The opening scenes from Scenes From A Marriage take place outside the story, seeing the actors arrive to set and all of the Covid-19 precautions taken. We see Jessica Chastain sit down, switch out her wedding rings for her characters, and suddenly a silence and different person overtake her. She becomes her character. She is no longer Jessica, but becomes Mira, a woman with a seemingly perfect like but so many layers and such intense complication.
Scenes From A Marriage is a series of conversations that the characters have where every word, every movement, everything matters. It moves from place to place effortlessly, while drawing you in to the story. Maybe it’s just that it’s Jessica Chastain and Oscar Isaac. Maybe it’s that I am always interested in the insight that a show can give.
While we’ve all seen that red carpet video noting the chemistry between Chastain and Isaac’s – it transforms to the screen in a different way. Yes, that chemistry is definitely still there as the two were meant to star together. They play off each other in a way that few can. It’s a beautiful thing to watch as it’s very rare.
Chastain and Isaac play Mira and Jonathan, a couple at the beginning of their dissolution. Their disconnect is evident and both fall quickly into a routine of not expressing themselves, being awkward about telling their truths, and communication is less than up to par. But all marriages go through their ups and downs – that’s evident.
Only it’s a different thing when you watch it on a show and it’s as if you’re peaking in on real people. Chastain and Isaac are so believable as Mira and Jonathan that you feel like this is a real couple, real life, and the most intimate moments of their life as there to tear apart.
The Affair creator Hagai Levi adapted the Swedish version of the show from Ingrid Bergman and that’s a lot to take on. The shows confusing and slow moments make you realize that it’s a tall order to take on a show that is notorious. Maybe not all shows are meant to be remade or adapted, even with such star power as Chastain and Isaac.
The show has been updated for the times. Mira and Jonathan are in a nice house, with a cute kid and what I can imagine are magazines, text books, and anything that furthers education. The two are wrapped up in the monotony of life versus actually living. They are existing. The two are taking interview the couple for her work on gender norms and monogamy and you see that Jonathan is more into it than she is. She’s put off.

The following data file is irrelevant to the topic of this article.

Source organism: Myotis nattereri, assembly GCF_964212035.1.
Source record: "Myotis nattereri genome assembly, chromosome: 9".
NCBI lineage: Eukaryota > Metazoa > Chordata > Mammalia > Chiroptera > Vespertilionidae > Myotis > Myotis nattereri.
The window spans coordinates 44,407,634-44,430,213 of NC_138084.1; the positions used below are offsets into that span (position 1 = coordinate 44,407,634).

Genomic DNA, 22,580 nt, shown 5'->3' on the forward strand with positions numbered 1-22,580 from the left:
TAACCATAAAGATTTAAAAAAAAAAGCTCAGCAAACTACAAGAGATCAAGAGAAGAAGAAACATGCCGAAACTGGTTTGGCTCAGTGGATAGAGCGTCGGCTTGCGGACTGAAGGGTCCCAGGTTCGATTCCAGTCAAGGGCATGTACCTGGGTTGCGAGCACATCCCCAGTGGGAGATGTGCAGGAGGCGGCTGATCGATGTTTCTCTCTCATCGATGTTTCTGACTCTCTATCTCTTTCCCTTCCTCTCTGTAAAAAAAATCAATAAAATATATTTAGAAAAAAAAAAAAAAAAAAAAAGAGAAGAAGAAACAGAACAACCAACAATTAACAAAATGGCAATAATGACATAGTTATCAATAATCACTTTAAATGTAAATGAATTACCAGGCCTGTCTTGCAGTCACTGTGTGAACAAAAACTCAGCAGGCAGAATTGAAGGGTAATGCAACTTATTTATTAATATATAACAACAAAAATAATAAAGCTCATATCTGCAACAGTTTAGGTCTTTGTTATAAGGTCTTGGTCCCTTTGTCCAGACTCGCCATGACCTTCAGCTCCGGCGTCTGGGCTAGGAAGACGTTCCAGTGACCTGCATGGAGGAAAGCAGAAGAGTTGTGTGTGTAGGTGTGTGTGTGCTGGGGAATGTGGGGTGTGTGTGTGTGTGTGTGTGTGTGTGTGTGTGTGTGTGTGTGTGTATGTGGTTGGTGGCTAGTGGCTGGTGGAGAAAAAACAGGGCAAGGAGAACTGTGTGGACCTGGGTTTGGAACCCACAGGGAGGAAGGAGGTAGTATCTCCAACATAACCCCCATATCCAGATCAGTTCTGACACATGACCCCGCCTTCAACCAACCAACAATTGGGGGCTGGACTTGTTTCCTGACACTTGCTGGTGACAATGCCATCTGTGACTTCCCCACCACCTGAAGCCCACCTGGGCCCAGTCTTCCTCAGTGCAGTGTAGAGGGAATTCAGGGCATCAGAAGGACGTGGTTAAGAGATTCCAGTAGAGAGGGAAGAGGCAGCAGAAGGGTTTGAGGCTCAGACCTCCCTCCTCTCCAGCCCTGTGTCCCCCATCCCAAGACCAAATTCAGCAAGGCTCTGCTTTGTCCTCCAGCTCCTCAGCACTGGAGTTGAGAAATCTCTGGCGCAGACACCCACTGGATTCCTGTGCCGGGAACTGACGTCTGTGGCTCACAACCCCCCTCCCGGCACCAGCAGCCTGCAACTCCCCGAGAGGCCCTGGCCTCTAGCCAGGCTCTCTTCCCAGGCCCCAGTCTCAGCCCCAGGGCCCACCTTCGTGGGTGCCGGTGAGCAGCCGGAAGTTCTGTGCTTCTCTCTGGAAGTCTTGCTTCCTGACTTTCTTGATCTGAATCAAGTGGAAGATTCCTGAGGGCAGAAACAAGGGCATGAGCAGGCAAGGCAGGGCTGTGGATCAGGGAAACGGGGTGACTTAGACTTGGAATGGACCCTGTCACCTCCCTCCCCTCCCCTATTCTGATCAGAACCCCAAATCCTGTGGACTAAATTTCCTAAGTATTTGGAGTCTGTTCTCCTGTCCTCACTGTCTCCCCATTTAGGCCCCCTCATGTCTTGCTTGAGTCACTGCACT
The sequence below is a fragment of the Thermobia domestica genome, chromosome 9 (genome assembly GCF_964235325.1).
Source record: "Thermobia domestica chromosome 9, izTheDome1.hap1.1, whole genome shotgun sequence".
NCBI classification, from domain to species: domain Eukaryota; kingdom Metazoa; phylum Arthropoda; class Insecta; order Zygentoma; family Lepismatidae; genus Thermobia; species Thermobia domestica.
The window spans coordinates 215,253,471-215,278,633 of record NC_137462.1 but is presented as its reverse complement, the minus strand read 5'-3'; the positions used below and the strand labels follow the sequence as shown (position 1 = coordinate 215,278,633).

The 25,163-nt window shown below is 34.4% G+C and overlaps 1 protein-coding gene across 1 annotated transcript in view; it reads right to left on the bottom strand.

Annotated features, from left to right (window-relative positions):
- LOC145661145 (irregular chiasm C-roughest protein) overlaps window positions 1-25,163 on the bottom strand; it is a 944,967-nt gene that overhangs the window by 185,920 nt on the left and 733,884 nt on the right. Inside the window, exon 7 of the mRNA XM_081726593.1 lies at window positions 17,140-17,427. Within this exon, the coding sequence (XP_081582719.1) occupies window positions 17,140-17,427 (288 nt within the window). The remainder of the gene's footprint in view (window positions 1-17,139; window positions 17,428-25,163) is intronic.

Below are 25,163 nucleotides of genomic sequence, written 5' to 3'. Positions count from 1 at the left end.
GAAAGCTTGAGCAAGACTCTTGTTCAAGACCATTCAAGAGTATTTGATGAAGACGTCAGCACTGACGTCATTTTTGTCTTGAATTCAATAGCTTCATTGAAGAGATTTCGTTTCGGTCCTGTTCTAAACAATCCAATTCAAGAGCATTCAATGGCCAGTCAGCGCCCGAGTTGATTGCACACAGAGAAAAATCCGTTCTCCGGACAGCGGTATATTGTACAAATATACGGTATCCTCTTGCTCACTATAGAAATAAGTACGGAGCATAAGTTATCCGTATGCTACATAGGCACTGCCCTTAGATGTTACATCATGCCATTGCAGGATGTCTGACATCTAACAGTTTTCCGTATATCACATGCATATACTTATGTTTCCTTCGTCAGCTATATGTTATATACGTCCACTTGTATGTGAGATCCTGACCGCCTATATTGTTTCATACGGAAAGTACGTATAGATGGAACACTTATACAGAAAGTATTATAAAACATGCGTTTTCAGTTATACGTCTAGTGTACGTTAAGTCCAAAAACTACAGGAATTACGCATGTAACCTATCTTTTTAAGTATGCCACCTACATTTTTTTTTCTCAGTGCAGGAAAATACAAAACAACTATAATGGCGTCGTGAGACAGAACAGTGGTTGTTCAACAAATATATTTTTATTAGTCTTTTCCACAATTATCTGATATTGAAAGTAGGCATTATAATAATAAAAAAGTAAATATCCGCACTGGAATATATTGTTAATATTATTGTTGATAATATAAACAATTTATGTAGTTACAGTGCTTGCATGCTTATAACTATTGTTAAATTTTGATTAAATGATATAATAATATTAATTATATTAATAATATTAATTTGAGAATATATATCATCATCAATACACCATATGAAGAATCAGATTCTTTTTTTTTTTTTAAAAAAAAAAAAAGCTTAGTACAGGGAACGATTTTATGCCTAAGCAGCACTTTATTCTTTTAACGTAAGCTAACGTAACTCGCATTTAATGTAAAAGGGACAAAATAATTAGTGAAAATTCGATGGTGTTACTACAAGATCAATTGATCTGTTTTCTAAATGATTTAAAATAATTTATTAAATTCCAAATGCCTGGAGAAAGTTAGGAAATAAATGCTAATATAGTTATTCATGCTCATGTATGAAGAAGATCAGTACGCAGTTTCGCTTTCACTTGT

I have to wonder if the choices that are made in the way it is shot are to make us feel as though we were active participants in their lives. It quickly becomes clear that Mia and Jonathan need active participants in their lives, because what they lack is participation in their own lives. Jonathan sees marriage as an arrangement, a way to have kids and feel secure. Mira wants more. But they don’t even know how to acknowledge it.
The two have to laugh when they are questioned on the idea of sleeping with others. It’s obvious to everyone that they barely sleep with each other. Only, you soon realize that the two do, as Mira announces that she is pregnant. You also in that moment realize what an asshole that Jonathan is as his response is one that would result in me punching him in the throat.
The topic of abortion is very relevant to the world today, but the way that he insinuates and then actually asks if she missed her pills because subconsciously she was trying to fulfill her dreams of having two kids – well that happens to be a point in the show where you want to scream, “YOU ARE NOT TRAPPED MOFO.”
Jonathan’s reactions to Mira and his inability to be supportive makes me hate him on a level that I didn’t know I could. I mean I see the face of Oscar Isaac’s but I feel a man that is cold and distant and all I can think is, RUN MIRA.
But the two agree not to have an abortion, but things happen and we find them at the doctors office a week later doing just that. He doesn’t want the abortion – I think. To be honest, I am not sure because the man gives no clue as to how he feels. She clearly doesn’t know what she wants, as she’s making every attempt to comfort him when she’s the one who clearly needs comfort. Only the both of them are more comfortable staying stagnant. There is comfort in that for them.
Scenes From A Marriage doesn’t make me fall in love with it (despite my love for the leading actors) but it makes me interested. It draws me into paying attention to the details, as everything matters. Every facial expression is important, every movement, every breathe. And then every lack of one at crucial moments matters too.
Scenes From A Marriage airs on HBO.